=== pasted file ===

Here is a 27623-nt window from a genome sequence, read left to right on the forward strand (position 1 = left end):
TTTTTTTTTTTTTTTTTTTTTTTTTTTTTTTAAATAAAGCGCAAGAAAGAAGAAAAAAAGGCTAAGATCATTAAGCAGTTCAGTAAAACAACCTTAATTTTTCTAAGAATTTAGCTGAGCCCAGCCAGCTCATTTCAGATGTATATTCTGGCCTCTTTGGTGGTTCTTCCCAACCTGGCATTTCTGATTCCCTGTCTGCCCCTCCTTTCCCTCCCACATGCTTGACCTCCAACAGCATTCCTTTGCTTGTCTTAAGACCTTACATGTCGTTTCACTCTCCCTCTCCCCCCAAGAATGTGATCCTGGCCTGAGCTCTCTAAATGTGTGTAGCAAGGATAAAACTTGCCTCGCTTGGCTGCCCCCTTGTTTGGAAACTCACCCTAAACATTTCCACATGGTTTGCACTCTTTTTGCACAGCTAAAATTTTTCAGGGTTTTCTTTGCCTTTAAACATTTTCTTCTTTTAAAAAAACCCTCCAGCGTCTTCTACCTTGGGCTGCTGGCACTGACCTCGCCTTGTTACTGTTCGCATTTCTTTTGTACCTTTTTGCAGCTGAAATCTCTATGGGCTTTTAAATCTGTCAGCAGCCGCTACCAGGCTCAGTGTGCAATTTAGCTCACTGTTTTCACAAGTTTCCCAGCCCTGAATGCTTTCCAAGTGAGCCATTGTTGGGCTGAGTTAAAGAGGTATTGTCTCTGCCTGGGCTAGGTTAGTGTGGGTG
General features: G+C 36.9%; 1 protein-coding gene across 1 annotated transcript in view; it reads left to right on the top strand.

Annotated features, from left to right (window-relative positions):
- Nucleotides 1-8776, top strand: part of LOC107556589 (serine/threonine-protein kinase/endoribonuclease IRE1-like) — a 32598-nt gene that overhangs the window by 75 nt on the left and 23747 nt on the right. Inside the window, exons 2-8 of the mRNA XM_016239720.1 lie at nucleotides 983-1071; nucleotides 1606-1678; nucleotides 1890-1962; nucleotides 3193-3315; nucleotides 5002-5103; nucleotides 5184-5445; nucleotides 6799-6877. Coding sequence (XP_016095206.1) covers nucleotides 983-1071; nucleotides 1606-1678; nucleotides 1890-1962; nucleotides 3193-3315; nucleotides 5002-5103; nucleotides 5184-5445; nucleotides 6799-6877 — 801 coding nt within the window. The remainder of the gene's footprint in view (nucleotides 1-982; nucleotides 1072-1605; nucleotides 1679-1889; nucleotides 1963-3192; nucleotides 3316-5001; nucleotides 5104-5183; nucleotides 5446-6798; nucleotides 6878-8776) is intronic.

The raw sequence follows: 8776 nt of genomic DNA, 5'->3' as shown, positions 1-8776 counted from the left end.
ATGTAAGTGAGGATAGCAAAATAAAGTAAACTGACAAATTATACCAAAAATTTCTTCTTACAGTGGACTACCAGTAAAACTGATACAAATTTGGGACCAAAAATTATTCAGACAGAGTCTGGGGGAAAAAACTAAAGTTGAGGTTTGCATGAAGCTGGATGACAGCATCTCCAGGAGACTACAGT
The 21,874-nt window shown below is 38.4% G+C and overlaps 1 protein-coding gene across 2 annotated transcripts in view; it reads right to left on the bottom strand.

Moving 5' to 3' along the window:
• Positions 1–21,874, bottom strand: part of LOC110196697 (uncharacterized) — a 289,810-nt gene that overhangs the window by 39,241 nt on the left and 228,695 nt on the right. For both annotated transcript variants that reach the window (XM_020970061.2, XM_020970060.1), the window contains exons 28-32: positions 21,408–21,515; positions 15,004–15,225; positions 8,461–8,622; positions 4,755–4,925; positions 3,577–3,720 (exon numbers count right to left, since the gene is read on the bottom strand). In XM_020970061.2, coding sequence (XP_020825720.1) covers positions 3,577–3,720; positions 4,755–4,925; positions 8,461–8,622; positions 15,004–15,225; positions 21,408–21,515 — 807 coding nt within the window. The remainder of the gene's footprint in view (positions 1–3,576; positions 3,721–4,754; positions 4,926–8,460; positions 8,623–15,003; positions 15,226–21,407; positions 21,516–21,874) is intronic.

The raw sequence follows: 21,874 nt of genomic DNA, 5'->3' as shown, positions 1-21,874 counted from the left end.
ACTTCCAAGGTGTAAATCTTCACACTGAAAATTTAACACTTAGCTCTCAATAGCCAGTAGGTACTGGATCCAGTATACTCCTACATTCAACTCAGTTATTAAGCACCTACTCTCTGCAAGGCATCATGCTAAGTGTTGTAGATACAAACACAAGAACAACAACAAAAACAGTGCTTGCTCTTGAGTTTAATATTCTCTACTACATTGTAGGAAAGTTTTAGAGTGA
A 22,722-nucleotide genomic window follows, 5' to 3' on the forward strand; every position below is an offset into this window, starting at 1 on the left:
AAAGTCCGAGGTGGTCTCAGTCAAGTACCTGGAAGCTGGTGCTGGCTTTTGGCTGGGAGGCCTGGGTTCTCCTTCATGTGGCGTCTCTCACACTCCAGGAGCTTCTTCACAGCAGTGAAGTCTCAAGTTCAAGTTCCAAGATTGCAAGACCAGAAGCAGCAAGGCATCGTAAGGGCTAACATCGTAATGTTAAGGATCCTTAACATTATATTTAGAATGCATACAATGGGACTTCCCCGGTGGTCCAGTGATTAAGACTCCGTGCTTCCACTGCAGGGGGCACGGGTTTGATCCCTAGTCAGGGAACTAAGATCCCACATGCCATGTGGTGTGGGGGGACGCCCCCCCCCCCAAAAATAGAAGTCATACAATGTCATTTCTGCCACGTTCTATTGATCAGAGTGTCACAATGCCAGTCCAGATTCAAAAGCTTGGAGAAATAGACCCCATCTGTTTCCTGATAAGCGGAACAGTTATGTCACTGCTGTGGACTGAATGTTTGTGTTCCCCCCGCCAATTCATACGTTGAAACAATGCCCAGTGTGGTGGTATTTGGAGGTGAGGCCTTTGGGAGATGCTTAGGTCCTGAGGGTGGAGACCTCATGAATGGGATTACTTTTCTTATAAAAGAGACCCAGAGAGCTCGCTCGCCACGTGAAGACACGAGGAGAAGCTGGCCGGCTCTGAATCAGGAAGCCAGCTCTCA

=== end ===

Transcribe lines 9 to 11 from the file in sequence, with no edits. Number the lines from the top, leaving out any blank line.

Moving 5' to 3' along the window:
• Positions 1–21,874, bottom strand: part of LOC110196697 (uncharacterized) — a 289,810-nt gene that overhangs the window by 39,241 nt on the left and 228,695 nt on the right. For both annotated transcript variants that reach the window (XM_020970061.2, XM_020970060.1), the window contains exons 28-32: positions 21,408–21,515; positions 15,004–15,225; positions 8,461–8,622; positions 4,755–4,925; positions 3,577–3,720 (exon numbers count right to left, since the gene is read on the bottom strand). In XM_020970061.2, coding sequence (XP_020825720.1) covers positions 3,577–3,720; positions 4,755–4,925; positions 8,461–8,622; positions 15,004–15,225; positions 21,408–21,515 — 807 coding nt within the window. The remainder of the gene's footprint in view (positions 1–3,576; positions 3,721–4,754; positions 4,926–8,460; positions 8,623–15,003; positions 15,226–21,407; positions 21,516–21,874) is intronic.

The raw sequence follows: 21,874 nt of genomic DNA, 5'->3' as shown, positions 1-21,874 counted from the left end.